June 9, 2015
Here at Take 3 Talent, the more we work on voice overs, the more we realize how difficult it is to book a voice over job! It seems easy… you might have a GREAT voice, maybe you’ve booked some cool on-camera jobs, but booking a VO is a completely different animal. The key to successfully making the transition into voice over is understanding the voice over industry as well as knowing what is expected of great voice actors. Here are a few tips to help you prepare for the world of voice over and start booking work!
WHAT TYPE OF VOs ARE RIGHT FOR ME?
Find your niche. VOs range from Commercials (Radio/TV/Online) to Animated Series. Think about what type of VO auditions you would like to focus on first. Once you’ve decided which area you’re best suited for, try focusing on how your natural voice can translate to VO. A great way to achieve conversational speech in a recording is to listen! Pay attention to the way people speak in everyday life. One helpful technique is to ask your friends’ or family’s permission to record them having a casual conversation. Listening back to natural, everyday dialogue can increase your awareness of how your voice comes across when reading VO copy.
Can you do accents? Different characters? Can you sound like an 8 year old girl or an 80 year old man despite your age and gender? The more voices you perfect, the more marketable you are as a voice actor. Along with mastering a variety of characters, it is also ESSENTIAL to stay up-to-date on trends in voice over. Real and conversational is the name of the game these days. Casting directors aren’t looking for actors who sound as if they’re trying to sell a product, but rather actors who are able to bring listeners into their private conversation and make the copy sound as if they’re chatting with a friend.
WARMING UP/ PREPARING FOR YOUR AUDITION
Remember, VO is all about communicating the copy through the intonation of your voice! So it’s important to do a few diction, mouth, and vocal warmups before attending an audition. This way you’ll be ready to speak clearly and with perfect diction in the booth. Even if you’ve warmed up ahead of time, remember to arrive to the audition early to familiarize yourself with the sides. Make all the important decisions about the tone, pacing, and energy of the script so you’re prepared to do a flawless first take!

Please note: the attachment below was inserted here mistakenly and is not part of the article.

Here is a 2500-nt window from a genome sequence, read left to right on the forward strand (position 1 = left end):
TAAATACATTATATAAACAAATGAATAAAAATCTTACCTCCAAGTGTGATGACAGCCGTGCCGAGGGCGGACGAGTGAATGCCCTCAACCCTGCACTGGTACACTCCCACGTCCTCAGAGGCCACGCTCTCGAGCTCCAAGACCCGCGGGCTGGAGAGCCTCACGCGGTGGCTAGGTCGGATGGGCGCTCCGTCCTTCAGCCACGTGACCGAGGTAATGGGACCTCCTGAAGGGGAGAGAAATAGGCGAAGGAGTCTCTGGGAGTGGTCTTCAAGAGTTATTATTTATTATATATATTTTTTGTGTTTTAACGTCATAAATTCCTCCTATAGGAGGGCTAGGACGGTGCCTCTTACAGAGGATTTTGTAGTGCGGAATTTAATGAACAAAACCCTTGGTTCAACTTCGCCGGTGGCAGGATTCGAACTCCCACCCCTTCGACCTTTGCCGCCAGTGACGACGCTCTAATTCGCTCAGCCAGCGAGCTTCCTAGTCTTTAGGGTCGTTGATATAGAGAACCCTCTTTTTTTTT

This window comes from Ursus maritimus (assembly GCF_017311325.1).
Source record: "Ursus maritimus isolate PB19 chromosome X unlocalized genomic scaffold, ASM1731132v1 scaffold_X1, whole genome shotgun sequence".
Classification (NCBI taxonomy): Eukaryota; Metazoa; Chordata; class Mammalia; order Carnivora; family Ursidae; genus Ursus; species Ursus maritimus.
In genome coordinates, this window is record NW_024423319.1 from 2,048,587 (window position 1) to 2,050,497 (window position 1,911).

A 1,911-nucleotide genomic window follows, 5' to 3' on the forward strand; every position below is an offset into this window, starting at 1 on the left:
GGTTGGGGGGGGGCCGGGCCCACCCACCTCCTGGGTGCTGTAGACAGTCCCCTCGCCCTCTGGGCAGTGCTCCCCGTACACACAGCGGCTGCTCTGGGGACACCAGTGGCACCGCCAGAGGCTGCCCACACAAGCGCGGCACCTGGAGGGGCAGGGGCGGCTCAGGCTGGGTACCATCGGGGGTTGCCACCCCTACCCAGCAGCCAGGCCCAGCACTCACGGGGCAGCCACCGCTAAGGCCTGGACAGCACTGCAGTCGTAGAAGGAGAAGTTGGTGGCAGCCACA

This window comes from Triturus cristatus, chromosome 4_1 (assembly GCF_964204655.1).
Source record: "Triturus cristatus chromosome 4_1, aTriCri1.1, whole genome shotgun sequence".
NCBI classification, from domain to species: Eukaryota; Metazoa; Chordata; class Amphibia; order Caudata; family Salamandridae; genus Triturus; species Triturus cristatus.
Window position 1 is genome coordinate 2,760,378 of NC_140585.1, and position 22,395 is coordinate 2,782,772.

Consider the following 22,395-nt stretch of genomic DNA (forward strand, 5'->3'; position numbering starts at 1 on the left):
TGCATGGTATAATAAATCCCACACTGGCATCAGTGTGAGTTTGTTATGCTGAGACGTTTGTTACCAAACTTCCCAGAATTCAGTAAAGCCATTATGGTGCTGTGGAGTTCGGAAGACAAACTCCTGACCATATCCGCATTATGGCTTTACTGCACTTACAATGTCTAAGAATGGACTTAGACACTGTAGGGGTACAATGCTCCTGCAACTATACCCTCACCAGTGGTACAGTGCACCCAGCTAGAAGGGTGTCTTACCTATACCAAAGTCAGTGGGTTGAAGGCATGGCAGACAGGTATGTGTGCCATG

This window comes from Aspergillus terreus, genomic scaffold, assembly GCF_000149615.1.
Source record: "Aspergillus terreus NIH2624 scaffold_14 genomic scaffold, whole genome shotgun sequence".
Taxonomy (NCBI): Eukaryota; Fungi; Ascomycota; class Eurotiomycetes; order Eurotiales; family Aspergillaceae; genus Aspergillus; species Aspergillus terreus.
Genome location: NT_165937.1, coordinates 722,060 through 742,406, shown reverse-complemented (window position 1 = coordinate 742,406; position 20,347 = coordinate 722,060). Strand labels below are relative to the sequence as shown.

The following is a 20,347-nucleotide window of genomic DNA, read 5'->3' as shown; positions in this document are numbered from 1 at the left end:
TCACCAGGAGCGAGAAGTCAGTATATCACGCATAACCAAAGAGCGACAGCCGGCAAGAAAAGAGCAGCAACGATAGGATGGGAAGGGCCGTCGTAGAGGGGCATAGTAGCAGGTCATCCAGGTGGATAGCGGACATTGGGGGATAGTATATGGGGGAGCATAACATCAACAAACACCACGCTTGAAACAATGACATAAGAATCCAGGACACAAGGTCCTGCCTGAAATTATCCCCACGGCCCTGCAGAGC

Very often we ask our actors to do a self-record for a VO audition. Once we receive the MP3s, we send them off to the client. If you do not have access to a professional studio/booth, it’s very important that you can record a clean audition on your own! Cell phone recordings are generally NOT acceptable. Look into buying an affordable mic ($75-$150 range at most!) and a pop filter (somewhere between $20-$40). You can also download the outstanding, FREE audio software Audacity. By investing a little bit into a home studio, you’ve GREATLY increased your VO opportunities.
Practice makes perfect! If you’d like to book more voice overs, or just become more comfortable in the booth with VO copy, look into taking some classes or finding a coach. There are also some great one-night seminars and workshops at Actors Connection, Actor’s Green Room, and One on One NYC.
Sometimes casting directors will call or e-mail us looking for a specific voice type. Instead of waiting for you, the actor, to record an audition and send it, they’ll ask us to send them a DEMO REEL, ASAP. If they hear what they like from your demo, it could turn into an audition or even a booking. VO demos are expected to be professional quality as well as an accurate demonstration of your voice capabilities. Whether commercial, animation or both, an effective demo should showcase the sort of work you excel in. Although a voice over demo should be of professional recording quality, just because you were paid to record a VO, does not necessarily mean it should be included on your demo if it doesn’t showcase your best ability. It’s likely you’ll voice certain projects that don’t necessarily show the best read you are capable of, therefore, you will not want to include them in a demo. Your demo may be the first thing a casting director hears from you, so remember to find voice over copy that is exemplary of your “type,” of a variety of styles, and national network television caliber!
Written by: Catherine Melillo